Badges originated in the Middle Ages. They were distributed to mark events like a coronation or an accomplishment like a pilgrimage to a specific site. Such badges were especially popular in Great Britain. At this time, they were usually a type of jewelry made from metal or ceramic. By the end of the Middle Ages, the three major uses for what would become embroidered badges (called “patches” in the United States) were in place: rank, souvenirs, and group affiliation.
Medieval badges might also be distributed as part of the livery for a noble person’s retinue. This use was transferred to professional armies in the 17th century, as a way of identifying one’s fellow (or enemy) combatants on the field. They also came to denote rank.
In the 19th century, embroidered patches as a type of badge became popular in the United States. In the absence of reliably distinctive uniforms, as with the Union and Confederate armies during the American Civil War, patches (such as on a uniform cap) increased in importance for identifying friend and foe. However, such patches were only used, as in the British Army, with officers to denote rank, and were relatively difficult and time-consuming to make. They also were not uniform in design.
Until 1869, embroidered badges were hand-made. That year saw the invention of the revolutionary Schiffli embroidery machine. With a two-thread system that required a hand crank and more than one user, it was not initially too much of an improvement in quality and speed over hand-embroidered badges, with one exception – it could produce many uniform badges in the same design. Even so, aside from military badges, embroidered badges did not enter their renaissance until after an upgraded, single-user version of the machine came out in 1898. In addition to uniformity, machine-made embroidered badges have another major difference in that they are now usually attached via an adhesive, where the badge is ironed on rather than sewn on.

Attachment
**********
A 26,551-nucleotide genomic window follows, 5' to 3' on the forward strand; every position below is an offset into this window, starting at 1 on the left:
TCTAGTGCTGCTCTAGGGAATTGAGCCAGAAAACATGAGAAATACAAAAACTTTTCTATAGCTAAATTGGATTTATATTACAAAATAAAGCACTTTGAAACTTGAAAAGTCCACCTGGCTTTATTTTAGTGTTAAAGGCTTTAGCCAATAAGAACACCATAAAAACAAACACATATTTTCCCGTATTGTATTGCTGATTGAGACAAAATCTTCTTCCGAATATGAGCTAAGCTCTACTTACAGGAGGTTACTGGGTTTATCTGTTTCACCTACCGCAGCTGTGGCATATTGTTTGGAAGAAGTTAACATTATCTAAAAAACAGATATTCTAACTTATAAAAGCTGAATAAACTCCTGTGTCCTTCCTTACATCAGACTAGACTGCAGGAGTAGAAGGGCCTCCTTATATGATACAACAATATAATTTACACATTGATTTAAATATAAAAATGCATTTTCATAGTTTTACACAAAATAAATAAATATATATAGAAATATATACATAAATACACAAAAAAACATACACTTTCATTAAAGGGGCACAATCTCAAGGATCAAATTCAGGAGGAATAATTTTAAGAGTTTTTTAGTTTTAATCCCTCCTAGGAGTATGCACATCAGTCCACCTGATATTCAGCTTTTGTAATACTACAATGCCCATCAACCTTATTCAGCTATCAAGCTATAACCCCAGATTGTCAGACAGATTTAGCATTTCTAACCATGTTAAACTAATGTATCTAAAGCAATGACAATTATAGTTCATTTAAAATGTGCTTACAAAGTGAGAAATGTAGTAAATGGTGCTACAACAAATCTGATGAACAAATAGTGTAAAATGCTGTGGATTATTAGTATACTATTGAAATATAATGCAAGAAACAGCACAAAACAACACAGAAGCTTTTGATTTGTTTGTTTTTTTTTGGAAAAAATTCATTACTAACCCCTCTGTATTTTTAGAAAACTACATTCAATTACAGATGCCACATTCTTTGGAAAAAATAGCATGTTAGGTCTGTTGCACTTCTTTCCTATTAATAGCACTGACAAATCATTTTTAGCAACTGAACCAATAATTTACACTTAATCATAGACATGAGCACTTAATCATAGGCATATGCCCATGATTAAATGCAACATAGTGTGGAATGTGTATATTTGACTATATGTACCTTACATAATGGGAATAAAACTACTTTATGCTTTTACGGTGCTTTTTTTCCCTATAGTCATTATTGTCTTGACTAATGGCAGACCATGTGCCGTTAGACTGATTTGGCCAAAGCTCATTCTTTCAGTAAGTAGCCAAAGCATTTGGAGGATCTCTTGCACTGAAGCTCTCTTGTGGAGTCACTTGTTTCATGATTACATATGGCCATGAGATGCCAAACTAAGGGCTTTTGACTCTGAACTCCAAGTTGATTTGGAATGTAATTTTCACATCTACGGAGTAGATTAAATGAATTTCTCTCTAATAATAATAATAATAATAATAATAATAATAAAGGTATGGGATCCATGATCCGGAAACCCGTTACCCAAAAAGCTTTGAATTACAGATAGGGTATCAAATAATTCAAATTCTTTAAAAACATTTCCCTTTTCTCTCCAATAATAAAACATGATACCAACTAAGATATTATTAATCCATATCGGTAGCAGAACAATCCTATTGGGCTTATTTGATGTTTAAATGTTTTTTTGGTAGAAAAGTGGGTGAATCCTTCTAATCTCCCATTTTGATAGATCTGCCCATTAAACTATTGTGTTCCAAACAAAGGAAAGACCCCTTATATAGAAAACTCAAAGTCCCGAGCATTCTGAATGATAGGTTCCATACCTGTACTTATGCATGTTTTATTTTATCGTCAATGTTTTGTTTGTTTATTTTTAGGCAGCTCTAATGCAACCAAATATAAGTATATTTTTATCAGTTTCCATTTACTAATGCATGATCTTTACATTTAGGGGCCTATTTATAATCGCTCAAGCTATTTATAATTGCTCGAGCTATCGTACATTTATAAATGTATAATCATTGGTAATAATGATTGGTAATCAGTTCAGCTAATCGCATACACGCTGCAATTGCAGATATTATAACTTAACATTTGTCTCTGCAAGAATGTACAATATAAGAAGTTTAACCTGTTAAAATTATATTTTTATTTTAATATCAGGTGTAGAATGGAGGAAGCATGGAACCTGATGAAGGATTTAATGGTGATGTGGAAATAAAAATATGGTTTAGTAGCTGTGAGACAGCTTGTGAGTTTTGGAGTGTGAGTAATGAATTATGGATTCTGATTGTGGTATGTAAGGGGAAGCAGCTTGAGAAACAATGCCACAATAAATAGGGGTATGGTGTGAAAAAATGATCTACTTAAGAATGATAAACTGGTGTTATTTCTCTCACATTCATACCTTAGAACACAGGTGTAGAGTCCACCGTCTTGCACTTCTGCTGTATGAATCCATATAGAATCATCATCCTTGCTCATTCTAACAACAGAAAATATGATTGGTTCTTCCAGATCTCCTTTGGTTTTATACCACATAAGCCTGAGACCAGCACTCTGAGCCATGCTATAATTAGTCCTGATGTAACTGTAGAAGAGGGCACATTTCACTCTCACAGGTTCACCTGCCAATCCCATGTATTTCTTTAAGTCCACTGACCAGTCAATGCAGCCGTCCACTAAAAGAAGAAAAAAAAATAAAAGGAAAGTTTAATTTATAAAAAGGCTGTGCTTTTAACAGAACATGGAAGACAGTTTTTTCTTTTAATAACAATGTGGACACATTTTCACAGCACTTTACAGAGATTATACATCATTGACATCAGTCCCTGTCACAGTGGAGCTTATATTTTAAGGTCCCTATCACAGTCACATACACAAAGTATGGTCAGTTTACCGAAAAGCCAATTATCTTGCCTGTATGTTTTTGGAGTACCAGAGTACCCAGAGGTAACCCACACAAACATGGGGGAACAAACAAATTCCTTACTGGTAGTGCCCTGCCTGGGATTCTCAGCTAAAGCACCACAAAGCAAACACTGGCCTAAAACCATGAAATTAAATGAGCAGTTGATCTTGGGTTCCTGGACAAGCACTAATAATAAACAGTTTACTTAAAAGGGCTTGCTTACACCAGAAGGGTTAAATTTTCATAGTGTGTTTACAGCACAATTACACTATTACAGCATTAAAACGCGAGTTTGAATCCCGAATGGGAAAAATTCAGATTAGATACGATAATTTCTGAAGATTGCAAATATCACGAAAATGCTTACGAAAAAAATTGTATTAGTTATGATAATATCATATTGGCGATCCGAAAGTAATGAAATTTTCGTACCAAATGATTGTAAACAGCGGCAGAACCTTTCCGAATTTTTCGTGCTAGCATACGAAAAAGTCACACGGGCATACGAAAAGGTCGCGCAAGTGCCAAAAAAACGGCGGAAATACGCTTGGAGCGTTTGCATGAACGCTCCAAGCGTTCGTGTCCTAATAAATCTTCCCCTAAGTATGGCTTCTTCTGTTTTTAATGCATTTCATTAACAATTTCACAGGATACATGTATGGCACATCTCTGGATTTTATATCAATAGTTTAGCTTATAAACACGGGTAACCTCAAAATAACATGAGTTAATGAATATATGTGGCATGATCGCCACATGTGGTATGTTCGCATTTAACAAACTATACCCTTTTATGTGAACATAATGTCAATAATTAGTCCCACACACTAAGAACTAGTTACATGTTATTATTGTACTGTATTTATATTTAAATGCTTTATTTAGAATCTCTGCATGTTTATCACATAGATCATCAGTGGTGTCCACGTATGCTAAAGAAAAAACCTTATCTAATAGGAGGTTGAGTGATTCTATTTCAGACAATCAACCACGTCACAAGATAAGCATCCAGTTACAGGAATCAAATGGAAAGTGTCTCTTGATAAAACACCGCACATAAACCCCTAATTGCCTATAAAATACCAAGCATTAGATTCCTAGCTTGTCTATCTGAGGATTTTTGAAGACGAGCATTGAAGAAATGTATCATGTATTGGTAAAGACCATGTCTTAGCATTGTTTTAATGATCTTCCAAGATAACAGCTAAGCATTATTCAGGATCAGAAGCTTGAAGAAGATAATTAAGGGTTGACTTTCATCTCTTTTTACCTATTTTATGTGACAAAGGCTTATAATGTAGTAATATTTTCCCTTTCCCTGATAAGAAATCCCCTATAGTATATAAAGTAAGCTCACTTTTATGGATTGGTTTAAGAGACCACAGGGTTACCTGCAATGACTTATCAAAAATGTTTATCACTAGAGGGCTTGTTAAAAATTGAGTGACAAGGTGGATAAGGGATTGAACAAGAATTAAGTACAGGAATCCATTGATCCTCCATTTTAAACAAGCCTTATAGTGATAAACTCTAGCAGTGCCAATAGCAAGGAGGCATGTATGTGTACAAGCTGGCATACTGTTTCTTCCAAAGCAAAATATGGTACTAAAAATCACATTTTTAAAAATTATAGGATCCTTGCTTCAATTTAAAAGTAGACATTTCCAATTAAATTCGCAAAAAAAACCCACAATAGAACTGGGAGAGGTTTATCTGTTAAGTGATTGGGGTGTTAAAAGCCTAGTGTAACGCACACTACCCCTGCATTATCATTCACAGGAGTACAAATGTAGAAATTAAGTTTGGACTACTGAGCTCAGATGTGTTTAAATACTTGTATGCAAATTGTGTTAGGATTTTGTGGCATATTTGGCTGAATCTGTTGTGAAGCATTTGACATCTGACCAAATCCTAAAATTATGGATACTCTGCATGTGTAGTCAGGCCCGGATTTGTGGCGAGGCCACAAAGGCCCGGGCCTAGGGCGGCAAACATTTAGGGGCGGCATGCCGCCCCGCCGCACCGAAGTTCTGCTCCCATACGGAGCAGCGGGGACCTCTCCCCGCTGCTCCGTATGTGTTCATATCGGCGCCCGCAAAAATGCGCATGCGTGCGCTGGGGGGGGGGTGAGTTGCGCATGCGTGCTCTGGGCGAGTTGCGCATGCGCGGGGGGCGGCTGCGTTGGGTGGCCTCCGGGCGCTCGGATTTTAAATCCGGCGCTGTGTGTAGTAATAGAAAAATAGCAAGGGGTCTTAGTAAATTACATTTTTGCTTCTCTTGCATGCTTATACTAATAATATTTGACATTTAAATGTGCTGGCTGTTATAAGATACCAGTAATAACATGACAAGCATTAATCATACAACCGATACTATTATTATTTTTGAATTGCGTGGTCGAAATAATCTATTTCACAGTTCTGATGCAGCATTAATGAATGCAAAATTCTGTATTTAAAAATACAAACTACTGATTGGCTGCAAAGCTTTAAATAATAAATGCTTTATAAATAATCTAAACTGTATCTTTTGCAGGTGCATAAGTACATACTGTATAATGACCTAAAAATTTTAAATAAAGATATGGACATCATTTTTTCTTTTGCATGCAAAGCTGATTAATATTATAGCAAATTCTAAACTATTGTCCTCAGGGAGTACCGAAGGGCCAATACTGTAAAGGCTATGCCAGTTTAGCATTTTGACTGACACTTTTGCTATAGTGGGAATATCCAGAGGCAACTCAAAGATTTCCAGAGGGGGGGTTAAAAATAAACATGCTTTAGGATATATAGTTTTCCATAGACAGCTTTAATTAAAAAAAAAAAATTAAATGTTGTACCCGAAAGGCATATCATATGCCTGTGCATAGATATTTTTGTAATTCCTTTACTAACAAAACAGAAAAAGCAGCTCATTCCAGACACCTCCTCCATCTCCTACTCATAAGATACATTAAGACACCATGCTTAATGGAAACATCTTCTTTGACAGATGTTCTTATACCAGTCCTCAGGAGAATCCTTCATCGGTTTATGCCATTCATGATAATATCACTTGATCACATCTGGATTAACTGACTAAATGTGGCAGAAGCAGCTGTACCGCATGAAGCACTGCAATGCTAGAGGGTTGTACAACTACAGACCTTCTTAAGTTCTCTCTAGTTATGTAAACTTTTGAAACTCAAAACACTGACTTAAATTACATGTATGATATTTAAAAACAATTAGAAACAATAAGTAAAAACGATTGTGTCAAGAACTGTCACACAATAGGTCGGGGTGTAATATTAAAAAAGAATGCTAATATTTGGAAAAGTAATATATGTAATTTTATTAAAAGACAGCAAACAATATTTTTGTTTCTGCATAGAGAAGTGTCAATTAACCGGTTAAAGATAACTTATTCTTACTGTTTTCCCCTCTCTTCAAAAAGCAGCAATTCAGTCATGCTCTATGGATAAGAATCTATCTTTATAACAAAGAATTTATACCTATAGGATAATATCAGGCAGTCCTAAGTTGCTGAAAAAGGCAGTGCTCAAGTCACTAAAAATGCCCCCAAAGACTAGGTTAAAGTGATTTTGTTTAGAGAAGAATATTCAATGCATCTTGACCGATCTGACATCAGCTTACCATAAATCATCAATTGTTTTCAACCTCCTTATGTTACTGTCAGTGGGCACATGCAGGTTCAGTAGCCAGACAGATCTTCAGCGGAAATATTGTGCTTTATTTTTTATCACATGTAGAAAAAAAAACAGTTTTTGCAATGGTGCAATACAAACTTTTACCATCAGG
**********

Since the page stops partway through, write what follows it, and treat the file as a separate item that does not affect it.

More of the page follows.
The first group to take advantage of mass-produced badges was the Boy Scouts, founded in Britain in 1907. The Boy Scouts were a worldwide organization intended to help instill good values in their youthful members. An integral part of their program was to issue merit badges for learning different skills and engaging in certain activities. Souvenir badges, which originated in the early 20th century in Germany, also developed during this time for other groups and activities. These now mostly produced in Britain by Sampson Souvenirs Ltd., post-WWII. Their American counterpart is Voyager Emblems (founded 1967) in New York.
International groups and events spread this idea quickly, so it is no surprise that the mass use of embroidered badges in the British Army during WWI was a major milestone. The United States Armed Forces also began using patches in 1918, expanding their use quickly as they saw the positive effect on morale. Law enforcement organizations and fire departments quickly followed suit in the 1920s.
Embroidered badges truly blossomed in WWII, on both side of the Atlantic, helping to distinguish different divisions of the armed forces. Post-War badges, such as the “sweetheart patches” American military personnel sent home while stationed in Europe, continued this trend. Embroidered and metal badges have also since become almost ubiquitous among government and emergency services, as well as sports teams and corporations. In addition, independent groups of all kinds have adopted badges as a way of reinforcing group identity and upward movement, along the Boy Scouts model.
Today, in addition to Sampson Souvenirs and Voyager Emblems, a small number of companies dominate the market. Most were founded in the U.S. in the late 19th century or during the 1940s. The Chicago Embroidery Company (founded 1890) has specialized in private groups like the Boy Scounts. A-B Emblems (founded c.1940s) originally produced military logos and has had a monopoly on NASA mission patches since 1971. It still operates out of North Carolina. Lion Brothers (founded 1899), out of Maryland, concentrates on outdoor gear. St. Louis Embroidery (founded 1887) has baseball and government customers. Penn Emblem Company (founded 1947) now focuses on corporate and private groups. Coming full circle, all of these groups have connections to the Boy Scouts. The embroidered badge is more popular than ever.
By Paula R. Stiles